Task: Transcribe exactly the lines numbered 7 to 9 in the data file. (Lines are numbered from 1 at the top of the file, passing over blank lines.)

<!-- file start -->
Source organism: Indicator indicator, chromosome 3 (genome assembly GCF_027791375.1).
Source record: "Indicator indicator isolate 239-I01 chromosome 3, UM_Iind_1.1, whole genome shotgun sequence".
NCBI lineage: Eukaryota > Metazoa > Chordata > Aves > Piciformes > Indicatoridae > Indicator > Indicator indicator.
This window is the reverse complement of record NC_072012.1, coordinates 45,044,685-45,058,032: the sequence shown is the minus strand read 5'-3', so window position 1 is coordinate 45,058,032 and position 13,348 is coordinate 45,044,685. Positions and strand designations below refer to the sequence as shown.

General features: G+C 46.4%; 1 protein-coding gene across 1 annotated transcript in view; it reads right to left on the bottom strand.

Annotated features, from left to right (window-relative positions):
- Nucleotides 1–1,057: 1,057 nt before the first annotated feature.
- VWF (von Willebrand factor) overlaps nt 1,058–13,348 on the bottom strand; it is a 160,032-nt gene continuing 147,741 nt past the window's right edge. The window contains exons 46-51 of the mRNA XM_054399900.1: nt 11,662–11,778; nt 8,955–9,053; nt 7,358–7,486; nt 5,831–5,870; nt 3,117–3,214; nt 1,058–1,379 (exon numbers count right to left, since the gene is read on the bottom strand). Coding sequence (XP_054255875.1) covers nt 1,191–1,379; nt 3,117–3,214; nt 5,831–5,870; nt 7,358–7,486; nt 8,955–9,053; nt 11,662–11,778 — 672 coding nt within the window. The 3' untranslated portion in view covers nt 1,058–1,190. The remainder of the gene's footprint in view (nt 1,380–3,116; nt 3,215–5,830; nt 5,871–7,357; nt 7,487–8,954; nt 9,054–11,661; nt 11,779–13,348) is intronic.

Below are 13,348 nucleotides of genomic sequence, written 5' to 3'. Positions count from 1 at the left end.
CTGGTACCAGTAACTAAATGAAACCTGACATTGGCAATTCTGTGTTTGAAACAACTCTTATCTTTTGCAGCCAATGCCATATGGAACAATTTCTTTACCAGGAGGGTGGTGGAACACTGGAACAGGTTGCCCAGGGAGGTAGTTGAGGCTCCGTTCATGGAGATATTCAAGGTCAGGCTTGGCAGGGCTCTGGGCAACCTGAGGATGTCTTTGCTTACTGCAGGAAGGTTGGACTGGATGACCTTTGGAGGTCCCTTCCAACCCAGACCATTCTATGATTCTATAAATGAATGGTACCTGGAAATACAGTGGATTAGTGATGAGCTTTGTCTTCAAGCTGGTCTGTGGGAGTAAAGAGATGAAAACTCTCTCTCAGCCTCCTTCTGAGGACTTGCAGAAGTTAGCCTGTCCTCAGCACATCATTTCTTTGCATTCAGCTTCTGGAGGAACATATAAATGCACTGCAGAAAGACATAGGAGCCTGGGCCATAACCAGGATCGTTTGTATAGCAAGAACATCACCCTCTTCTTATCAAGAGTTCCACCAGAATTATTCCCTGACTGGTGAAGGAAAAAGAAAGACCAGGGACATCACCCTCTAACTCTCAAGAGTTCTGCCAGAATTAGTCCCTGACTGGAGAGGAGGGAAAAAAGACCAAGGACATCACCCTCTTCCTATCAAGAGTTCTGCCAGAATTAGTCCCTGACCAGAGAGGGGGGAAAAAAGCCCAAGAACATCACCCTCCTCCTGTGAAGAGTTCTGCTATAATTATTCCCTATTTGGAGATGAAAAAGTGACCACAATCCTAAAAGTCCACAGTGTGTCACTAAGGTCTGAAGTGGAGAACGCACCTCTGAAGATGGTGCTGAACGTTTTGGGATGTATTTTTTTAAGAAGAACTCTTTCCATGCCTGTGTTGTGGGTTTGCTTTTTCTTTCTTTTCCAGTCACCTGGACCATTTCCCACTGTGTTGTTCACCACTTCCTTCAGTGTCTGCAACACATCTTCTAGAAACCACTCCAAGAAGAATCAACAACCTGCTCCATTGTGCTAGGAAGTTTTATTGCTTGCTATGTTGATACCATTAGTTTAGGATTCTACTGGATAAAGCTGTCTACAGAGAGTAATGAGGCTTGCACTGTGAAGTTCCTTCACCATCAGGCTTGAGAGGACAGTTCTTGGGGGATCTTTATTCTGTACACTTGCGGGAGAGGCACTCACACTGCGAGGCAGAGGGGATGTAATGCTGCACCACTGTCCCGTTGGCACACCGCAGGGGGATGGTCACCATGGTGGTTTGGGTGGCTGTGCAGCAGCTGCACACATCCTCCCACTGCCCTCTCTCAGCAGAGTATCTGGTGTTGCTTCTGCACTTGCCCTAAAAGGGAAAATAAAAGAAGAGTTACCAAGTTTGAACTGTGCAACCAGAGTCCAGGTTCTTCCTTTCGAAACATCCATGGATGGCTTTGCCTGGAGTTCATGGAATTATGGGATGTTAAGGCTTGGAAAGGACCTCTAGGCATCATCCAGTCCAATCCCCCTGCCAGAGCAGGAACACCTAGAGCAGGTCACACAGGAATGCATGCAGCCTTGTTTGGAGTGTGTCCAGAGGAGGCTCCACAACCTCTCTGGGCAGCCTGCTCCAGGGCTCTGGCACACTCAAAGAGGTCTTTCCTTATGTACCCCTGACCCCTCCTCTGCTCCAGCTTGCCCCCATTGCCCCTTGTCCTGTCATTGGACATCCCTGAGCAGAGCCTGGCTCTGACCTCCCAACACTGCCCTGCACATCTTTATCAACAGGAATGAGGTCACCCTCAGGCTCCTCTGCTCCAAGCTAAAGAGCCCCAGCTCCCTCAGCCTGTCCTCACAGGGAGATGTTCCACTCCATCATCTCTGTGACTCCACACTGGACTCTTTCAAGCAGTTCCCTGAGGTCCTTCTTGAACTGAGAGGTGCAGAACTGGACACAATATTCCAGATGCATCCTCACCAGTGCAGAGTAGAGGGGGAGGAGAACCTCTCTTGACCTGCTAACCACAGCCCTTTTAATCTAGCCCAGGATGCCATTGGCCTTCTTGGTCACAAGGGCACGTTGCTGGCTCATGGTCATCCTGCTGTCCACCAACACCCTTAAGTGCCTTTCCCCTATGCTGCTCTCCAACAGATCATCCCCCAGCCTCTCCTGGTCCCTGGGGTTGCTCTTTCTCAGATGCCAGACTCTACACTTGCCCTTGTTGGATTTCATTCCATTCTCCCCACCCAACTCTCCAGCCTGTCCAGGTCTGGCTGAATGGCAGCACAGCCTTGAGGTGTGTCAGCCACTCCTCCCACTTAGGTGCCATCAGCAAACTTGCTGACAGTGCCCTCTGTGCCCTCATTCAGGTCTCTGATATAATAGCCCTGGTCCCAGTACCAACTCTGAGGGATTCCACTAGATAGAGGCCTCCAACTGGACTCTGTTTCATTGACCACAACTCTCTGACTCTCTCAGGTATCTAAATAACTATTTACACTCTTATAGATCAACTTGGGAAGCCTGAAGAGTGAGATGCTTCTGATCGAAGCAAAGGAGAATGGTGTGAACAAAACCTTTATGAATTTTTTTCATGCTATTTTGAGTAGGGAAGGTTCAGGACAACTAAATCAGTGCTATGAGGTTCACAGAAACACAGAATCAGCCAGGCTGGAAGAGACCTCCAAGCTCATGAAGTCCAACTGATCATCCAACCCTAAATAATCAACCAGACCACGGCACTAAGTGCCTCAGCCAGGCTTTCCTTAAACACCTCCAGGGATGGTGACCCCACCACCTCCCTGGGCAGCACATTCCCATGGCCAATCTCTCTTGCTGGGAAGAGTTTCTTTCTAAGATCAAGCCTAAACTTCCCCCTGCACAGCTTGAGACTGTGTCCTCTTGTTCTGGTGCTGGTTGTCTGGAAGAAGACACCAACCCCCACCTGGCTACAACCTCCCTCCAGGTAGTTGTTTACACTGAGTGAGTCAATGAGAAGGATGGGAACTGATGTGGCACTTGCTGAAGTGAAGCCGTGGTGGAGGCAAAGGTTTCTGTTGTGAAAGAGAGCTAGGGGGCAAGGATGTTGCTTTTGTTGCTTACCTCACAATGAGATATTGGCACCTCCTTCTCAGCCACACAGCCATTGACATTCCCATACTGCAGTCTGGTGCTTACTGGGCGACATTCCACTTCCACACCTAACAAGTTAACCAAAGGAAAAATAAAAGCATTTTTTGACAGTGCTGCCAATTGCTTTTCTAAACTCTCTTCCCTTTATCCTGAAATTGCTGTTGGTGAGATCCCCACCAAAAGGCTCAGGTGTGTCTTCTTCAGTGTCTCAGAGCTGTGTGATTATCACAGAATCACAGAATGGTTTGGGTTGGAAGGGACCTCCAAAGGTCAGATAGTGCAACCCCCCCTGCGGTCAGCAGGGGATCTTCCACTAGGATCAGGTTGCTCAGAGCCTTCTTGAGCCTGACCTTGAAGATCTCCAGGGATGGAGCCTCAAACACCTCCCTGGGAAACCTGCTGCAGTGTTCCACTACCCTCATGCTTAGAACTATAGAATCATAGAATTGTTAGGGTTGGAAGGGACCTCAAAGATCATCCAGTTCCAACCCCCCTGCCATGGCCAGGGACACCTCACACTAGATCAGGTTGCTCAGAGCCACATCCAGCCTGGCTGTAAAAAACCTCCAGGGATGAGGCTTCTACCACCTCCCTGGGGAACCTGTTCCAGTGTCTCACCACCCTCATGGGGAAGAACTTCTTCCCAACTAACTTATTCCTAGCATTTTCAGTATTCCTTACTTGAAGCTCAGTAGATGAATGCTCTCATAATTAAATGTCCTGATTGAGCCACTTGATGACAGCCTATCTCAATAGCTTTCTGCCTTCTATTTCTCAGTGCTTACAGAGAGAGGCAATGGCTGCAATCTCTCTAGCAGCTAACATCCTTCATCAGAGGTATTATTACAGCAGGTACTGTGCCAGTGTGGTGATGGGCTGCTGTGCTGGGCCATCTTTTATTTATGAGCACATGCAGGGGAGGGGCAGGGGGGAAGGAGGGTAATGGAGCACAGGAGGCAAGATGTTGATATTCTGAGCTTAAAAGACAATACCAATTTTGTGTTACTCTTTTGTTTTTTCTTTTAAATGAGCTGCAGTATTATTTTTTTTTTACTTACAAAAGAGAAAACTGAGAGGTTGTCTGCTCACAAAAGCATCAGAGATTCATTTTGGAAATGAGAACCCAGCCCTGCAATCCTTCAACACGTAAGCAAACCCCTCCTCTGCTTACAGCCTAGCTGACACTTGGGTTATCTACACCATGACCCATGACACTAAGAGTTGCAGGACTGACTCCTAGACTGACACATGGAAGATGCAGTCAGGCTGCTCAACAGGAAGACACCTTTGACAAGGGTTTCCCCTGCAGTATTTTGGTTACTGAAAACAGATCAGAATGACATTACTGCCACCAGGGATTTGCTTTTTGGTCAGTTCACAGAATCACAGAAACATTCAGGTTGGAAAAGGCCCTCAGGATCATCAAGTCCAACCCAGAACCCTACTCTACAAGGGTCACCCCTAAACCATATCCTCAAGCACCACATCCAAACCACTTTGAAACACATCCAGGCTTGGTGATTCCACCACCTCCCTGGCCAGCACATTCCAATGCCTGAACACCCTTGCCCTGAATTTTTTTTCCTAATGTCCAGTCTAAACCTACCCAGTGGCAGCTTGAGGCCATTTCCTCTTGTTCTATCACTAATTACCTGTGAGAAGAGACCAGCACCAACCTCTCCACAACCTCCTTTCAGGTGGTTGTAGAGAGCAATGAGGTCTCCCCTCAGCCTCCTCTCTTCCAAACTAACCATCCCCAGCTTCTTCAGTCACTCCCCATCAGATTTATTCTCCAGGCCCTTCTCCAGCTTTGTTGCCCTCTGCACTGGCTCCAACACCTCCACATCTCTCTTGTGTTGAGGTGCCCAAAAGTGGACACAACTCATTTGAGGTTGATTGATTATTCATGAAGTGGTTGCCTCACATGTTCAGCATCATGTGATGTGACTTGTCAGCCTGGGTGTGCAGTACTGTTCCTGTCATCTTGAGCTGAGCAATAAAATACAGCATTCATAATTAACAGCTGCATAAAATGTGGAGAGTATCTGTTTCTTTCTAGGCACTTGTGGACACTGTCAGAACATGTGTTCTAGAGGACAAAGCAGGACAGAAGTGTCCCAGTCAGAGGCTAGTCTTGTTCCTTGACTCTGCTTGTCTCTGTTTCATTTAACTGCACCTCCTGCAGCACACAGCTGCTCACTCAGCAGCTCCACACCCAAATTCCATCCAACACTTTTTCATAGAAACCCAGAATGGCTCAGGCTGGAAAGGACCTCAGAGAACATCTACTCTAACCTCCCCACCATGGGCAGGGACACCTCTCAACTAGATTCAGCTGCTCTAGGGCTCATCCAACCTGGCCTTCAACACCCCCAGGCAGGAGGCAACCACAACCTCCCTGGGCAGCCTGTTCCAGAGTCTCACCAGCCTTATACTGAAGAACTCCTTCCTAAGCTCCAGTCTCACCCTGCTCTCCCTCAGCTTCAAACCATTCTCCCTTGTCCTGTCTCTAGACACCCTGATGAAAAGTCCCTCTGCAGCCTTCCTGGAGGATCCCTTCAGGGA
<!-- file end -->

- Nucleotides 1–1,057: 1,057 nt before the first annotated feature.
- VWF (von Willebrand factor) overlaps nt 1,058–13,348 on the bottom strand; it is a 160,032-nt gene continuing 147,741 nt past the window's right edge. The window contains exons 46-51 of the mRNA XM_054399900.1: nt 11,662–11,778; nt 8,955–9,053; nt 7,358–7,486; nt 5,831–5,870; nt 3,117–3,214; nt 1,058–1,379 (exon numbers count right to left, since the gene is read on the bottom strand). Coding sequence (XP_054255875.1) covers nt 1,191–1,379; nt 3,117–3,214; nt 5,831–5,870; nt 7,358–7,486; nt 8,955–9,053; nt 11,662–11,778 — 672 coding nt within the window. The 3' untranslated portion in view covers nt 1,058–1,190. The remainder of the gene's footprint in view (nt 1,380–3,116; nt 3,215–5,830; nt 5,871–7,357; nt 7,487–8,954; nt 9,054–11,661; nt 11,779–13,348) is intronic.

Below are 13,348 nucleotides of genomic sequence, written 5' to 3'. Positions count from 1 at the left end.